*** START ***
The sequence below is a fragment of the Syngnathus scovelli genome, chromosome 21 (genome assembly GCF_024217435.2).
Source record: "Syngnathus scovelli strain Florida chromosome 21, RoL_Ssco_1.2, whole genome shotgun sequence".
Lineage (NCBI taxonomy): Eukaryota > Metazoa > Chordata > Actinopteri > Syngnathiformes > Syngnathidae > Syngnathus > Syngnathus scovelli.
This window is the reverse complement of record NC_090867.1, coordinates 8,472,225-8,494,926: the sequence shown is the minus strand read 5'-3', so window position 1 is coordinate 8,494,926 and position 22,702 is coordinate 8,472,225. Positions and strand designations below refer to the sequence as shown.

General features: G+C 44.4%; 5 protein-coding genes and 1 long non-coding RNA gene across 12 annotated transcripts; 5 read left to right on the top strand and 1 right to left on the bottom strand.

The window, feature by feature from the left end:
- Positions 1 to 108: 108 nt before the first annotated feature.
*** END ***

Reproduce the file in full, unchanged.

The sequence below is a fragment of the Syngnathus scovelli genome, chromosome 21 (genome assembly GCF_024217435.2).
Source record: "Syngnathus scovelli strain Florida chromosome 21, RoL_Ssco_1.2, whole genome shotgun sequence".
Lineage (NCBI taxonomy): Eukaryota > Metazoa > Chordata > Actinopteri > Syngnathiformes > Syngnathidae > Syngnathus > Syngnathus scovelli.
This window is the reverse complement of record NC_090867.1, coordinates 8,472,225-8,494,926: the sequence shown is the minus strand read 5'-3', so window position 1 is coordinate 8,494,926 and position 22,702 is coordinate 8,472,225. Positions and strand designations below refer to the sequence as shown.

General features: G+C 44.4%; 5 protein-coding genes and 1 long non-coding RNA gene across 12 annotated transcripts; 5 read left to right on the top strand and 1 right to left on the bottom strand.

The window, feature by feature from the left end:
- Positions 1 to 108: 108 nt before the first annotated feature.